Are Directed Evolution Approaches Efficient in Exploring Nature’s Potential to Stabilize a Lipase in Organic Cosolvents?

31/07/2017
  Markel and Zhu et al. 2017 MDPI AG Comparison: Directed evolution vs. natural diversity

Congratulations to Ulrich Markel and Leilei Zhu on their recent publication!

Despite the significant advances in the field of protein engineering, general design principles to improve organic cosolvent resistance of enzymes still remain undiscovered. Previous studies drew conclusions to engineer enzymes for their use in water-miscible organic solvents based on few amino acid substitutions. In this study, we compare a Bacillus subtilis lipase A -BSLA- library covering the full natural diversity of single amino acid substitutions at all 181 positions of BSLA—with three state of the art random mutagenesis methods: error-prone PCR -epPCR- with low and high mutagenesis frequency as well as a transversion-enriched Sequence Saturation Mutagenesis -SeSaM-Tv P/P- method. Libraries were searched for amino acid substitutions that increase the enzyme’s resistance to the water-miscible organic cosolvents 1,4-dioxane, 2,2,2-trifluoroethanol, and dimethyl sulfoxide. Our analysis revealed that although a significant amount of all possible single substitutions contributes to improved cosolvent resistance, only a fraction of these substitutions could be detected in the three random mutagenesis libraries. This is the first study that quantifies the capability of these diversity generation methods generally employed in directed evolution campaigns and compares them to the entire natural diversity with a single substitution. Additionally, our investigation of the BSLA SSM library indicates the importance of introducing surface charges for organic cosolvent resistance.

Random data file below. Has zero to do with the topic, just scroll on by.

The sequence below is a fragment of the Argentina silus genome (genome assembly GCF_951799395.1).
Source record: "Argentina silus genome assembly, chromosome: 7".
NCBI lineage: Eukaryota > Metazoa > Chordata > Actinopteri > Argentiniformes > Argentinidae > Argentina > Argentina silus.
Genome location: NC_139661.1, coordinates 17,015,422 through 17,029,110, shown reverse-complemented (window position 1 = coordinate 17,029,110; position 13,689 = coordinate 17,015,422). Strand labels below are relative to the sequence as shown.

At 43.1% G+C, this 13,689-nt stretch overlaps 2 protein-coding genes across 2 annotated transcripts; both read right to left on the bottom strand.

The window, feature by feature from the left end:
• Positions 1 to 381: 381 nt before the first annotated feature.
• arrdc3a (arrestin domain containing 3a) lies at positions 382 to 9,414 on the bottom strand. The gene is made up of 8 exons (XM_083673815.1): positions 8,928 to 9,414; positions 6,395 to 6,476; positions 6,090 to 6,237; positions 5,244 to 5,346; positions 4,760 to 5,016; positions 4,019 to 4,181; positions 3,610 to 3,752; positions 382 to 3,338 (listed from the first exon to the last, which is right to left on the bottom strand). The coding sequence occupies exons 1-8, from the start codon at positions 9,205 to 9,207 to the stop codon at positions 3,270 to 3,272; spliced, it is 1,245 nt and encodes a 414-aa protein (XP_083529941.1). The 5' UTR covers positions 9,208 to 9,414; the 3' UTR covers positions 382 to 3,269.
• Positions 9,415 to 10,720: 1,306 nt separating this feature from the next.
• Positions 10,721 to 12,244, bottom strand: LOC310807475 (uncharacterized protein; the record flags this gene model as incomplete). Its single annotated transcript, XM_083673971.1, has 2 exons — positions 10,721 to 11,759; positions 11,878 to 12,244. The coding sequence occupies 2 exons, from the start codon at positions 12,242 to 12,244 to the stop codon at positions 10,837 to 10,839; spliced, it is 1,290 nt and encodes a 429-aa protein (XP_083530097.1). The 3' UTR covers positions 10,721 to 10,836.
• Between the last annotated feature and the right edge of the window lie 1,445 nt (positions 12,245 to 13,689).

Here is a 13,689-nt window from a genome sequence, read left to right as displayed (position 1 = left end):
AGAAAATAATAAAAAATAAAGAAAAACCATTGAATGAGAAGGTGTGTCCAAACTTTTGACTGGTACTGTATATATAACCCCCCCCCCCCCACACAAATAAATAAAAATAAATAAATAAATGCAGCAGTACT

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Markel, U., Zhu, L., Frauenkron-Machedjou, V. J., Zhao, J., Bocola, M., Davari, M. D., Jaeger, K.-E., Schwaneberg, U. (2017). Are Directed Evolution Approaches Efficient in Exploring Nature’s Potential to Stabilize a Lipase in Organic Cosolvents? Catalysts, 7, 142. DOI:10.3390/catal7050142